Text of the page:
POKEmonGoPokémon Go has taken over in the last couple of weeks, consuming the attention of children, teens and even adults. This game, which blends the virtual world with our real world, has made headlines not only because it broke download records but also because it has caused accidents, injuries and even robberies.

Using the GPS to determine your location, Pokémon Go challenges players to visit local spots by walking or biking, to capture Pokémons hiding in specific areas. There are some Pokémons that are easy to find and others which are rare and require players to use more Pokéballs to capture them, so they can train them later on in the game.

If you are the parent of a teenager, then you know that you are asking for trouble if you forbid your teen from doing something. Chances are, forbidding your teen from playing Pokémon Go will backfire on you, especially if your kid’s friends are all about this game at the moment.

As with many things, this game has its good and bad qualities. Knowing the good and the bad is the only way you can determine whether you should let your kid use this app. To help you decide, here are some advantages and dangers that come with playing Pokémon Go.

The good…

Getting everyone off the couch – This game’s best feature is that to find the Pokémon, players have to get out of the house and walk or bike to specific locations. This means your teen will spend more time moving about and getting some much needed exercise.

Exploring new locations – Pokémon Go uses local landmarks such as Cathedrals, museums and national parks to place its Pokémons. Through this feature, your teen is more likely to visit local landmarks that he might not have visited before and maybe learn a thing or two about the place along the way.

Meet peers in real life – We’re always telling our teens to have more real interactions rather than simply communicating with their peers through social media. With its Pokéstops and lure modules, this game helps in bringing more people together, as they gather in spots to hunt Pokémons and it is here that your teen can build new relationships without the use of a phone.

Fun time – With all of the angst, moods and insecurities that come with adolescence, having fun running around and hunting virtual creatures is far better and safer than going to parties.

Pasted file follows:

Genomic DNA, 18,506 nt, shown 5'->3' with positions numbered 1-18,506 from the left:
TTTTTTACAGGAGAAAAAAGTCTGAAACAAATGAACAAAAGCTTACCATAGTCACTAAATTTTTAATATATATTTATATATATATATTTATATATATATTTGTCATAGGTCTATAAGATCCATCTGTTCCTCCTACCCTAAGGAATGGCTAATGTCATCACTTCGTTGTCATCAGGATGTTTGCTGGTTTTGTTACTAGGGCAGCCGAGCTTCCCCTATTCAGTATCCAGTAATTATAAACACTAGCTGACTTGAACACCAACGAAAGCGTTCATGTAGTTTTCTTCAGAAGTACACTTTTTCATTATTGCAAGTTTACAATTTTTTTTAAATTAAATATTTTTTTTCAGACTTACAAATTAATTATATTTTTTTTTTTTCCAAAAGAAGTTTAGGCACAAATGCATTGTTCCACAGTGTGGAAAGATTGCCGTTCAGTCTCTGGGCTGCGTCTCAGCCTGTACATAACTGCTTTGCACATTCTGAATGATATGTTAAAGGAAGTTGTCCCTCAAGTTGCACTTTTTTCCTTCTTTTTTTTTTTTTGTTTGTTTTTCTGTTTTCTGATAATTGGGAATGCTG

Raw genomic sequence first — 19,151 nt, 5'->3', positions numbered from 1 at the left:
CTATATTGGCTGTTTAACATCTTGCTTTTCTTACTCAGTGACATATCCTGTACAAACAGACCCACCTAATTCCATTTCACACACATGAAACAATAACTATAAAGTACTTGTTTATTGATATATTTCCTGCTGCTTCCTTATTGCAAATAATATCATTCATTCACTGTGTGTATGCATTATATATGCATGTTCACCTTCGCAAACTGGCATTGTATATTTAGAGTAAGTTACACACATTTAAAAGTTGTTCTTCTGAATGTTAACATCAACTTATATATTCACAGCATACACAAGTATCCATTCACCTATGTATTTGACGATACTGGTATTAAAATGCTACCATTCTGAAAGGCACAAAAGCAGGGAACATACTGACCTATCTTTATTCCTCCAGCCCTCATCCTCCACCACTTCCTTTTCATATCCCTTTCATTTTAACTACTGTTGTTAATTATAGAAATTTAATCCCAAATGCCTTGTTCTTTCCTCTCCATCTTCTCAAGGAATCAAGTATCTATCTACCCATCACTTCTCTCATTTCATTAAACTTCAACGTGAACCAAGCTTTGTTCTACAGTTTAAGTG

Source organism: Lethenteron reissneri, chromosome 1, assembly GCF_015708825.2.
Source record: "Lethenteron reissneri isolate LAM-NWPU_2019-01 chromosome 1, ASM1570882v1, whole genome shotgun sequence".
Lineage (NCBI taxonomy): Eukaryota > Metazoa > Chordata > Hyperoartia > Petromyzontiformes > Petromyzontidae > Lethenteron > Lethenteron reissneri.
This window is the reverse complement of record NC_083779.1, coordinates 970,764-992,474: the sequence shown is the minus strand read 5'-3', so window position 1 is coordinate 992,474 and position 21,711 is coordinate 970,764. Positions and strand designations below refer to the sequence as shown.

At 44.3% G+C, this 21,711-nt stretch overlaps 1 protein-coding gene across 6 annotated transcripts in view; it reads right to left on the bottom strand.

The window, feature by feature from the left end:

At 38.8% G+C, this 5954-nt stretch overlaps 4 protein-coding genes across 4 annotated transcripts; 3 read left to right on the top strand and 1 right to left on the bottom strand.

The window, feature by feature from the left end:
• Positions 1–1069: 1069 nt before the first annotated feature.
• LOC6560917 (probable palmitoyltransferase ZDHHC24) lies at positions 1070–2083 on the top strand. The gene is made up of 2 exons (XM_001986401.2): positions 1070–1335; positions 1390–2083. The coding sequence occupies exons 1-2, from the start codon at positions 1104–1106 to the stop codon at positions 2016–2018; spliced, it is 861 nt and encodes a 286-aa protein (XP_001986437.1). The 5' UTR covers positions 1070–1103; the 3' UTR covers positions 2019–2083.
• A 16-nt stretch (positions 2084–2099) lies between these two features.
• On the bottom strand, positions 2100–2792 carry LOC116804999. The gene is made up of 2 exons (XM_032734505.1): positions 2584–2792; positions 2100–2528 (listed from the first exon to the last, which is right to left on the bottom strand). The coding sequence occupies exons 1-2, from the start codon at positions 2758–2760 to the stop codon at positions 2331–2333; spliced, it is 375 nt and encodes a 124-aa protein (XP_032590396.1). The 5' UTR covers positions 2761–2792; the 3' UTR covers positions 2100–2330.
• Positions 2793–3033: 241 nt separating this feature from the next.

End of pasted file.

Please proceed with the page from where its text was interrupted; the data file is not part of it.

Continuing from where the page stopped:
The bad…

Arguing over Pokémons – A rare Pokémon in sight can quickly turn a friendly competition into a heated argument. Your kid should know that no Pokémon is worth getting into a fight over.

The dark side of the lure module – The lure module is a feature a player uses to lure rare Pokémon. The lure can also be seen by other players in the area who can choose to come closer to spot Pokémons. Robbers and sex offenders have taken advantage of this feature to lure people so your teen should be warned to be cautious of certain locations.

Eyes on the road – Players have to master a certain level of coordination when playing this game, as they have to spot the Pokémon on their screen while walking in the real world. Using the vibrate mode to alert your teen when a Pokémon is near is a way of keeping their eyes on the road. Moreover, you can “tell them to frequently look up from their phones to make sure there are no cars coming their directions.”

Money spent on in app purchases – This game is free to download and to play but there are in-app purchases such as Pokéballs to capture the Pokémon with. Ideally, your kid’s money should not be spent on in-app purchases so it’s good to monitor their app store purchases.

Respect boundaries and private property ­– Pokémons have appeared everywhere, even on private property. Your teen should know the rules of the world come before the rules of the game, no matter how rare that Pokémon is.

Once your teen is aware of the dangers that come with this game, then you can start to see how the advantages of Pokémon Go will benefit your kid. This game encourages live interaction and physical movement, as well as laughter, which is better than seeing our teens in a bad mood, locked up in their rooms with their phones and their angst.


Contributor:  Amy Williams, a journalist and former social worker passionate about parenting and education.

You can follow Amy on Twitter.